Statistical Choices and Apparent Work Outcomes in Auditing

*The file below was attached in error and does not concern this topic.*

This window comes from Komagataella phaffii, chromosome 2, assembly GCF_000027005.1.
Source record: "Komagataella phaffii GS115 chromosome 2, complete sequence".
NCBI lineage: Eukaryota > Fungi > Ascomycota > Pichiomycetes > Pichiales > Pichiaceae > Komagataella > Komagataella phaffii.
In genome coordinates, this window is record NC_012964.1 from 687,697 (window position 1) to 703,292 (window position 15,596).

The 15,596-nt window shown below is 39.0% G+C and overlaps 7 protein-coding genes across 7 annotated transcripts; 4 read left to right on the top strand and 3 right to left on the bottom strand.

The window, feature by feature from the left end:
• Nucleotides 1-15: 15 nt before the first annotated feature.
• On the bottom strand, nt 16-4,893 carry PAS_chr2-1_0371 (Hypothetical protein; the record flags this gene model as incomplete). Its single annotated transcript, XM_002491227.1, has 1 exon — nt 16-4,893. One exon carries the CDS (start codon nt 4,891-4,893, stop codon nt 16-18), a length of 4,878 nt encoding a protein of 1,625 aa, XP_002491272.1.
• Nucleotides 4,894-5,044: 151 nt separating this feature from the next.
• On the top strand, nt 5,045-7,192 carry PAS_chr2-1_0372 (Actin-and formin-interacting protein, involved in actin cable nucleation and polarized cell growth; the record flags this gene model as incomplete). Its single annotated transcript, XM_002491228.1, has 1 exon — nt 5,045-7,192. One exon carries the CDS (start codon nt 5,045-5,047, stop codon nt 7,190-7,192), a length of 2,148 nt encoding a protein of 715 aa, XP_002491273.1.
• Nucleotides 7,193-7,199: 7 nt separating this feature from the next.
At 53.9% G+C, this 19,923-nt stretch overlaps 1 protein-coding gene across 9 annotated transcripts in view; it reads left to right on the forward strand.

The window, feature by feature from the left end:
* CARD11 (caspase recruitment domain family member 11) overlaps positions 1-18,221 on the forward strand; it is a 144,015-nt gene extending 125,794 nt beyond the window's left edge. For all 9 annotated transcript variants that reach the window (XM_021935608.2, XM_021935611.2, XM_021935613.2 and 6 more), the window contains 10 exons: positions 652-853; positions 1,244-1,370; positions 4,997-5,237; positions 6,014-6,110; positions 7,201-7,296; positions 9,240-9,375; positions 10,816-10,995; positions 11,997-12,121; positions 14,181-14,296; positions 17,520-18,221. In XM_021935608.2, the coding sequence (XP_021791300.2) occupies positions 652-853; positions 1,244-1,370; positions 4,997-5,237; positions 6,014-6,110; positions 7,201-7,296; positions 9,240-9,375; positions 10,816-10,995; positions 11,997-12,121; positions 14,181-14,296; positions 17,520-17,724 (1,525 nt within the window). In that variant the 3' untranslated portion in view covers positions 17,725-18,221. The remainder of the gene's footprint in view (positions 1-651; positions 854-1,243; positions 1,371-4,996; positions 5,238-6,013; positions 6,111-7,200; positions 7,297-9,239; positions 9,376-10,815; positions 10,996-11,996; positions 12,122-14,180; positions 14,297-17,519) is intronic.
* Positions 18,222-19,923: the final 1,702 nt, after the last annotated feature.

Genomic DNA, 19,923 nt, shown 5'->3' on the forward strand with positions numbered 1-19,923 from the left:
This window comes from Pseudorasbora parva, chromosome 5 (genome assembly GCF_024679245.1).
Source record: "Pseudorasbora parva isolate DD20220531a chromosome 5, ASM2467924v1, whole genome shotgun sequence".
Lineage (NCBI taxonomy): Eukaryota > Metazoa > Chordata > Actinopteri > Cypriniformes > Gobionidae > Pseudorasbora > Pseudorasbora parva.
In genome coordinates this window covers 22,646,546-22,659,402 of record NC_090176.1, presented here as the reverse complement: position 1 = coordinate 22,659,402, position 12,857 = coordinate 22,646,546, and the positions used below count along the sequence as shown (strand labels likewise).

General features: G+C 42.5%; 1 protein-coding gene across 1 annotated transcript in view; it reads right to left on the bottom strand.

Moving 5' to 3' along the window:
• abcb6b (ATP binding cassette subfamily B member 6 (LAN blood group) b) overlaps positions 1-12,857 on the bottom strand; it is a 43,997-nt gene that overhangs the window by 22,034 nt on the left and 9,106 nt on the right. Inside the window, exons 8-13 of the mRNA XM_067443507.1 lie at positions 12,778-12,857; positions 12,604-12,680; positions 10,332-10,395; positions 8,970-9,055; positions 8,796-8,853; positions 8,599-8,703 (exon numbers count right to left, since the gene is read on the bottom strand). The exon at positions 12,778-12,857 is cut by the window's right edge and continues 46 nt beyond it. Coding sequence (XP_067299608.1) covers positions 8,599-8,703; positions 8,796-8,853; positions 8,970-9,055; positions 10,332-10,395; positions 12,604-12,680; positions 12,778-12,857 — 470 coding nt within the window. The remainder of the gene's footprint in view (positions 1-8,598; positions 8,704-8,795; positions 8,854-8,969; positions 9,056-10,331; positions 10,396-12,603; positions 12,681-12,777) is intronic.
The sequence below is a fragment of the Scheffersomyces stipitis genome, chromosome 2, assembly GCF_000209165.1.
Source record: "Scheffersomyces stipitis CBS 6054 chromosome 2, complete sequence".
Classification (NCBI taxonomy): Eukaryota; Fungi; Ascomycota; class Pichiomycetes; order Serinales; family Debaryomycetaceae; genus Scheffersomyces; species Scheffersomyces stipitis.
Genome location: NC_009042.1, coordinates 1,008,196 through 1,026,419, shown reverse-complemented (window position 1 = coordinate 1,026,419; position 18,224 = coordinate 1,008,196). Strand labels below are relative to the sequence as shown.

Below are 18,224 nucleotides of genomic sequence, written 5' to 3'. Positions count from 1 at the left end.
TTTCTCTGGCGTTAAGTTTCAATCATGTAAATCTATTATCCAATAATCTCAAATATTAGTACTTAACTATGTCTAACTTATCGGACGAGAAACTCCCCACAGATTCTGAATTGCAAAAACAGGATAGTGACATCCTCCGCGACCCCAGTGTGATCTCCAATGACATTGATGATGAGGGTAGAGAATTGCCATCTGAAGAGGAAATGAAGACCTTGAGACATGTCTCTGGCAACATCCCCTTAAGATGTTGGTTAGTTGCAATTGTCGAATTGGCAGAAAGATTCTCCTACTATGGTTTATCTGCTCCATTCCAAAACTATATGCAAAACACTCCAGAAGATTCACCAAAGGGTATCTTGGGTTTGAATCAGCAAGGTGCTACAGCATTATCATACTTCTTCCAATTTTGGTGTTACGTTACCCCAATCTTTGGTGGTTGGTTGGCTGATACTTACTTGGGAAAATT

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The public accounting sector of the accounting profession has long been very concerned with the problem of employee recruitment and retention. As early as the 1970s, the then Big 8 firms funded extensive studies of the determinants of employee turnover. The problem is no less real today. Indeed, much has been written about the problem of the vanishing accounting student. If reducing employee turnover and dissatisfaction becomes important in order for the public accounting firms to fulfill their mission of helping to assure the quality of information that investors receive, then having tools that foster an understanding of the determinants of employee dissatisfaction, stress, and turnover is vital Sheds light on these issues by demonstrating how sophisticated statistical techniques can illuminate the underlying determinants of employee turnover and other important job attitudes. Applies structural equation modeling to Collins and Killough's dataset in order to demonstrate how it can provide important additional substantive insights about relationships between the stressors and job outcomes in public accounting. This important interpretive information is not available, or is available in only limited fashion, in the comparison method of canonical correlation analysis.

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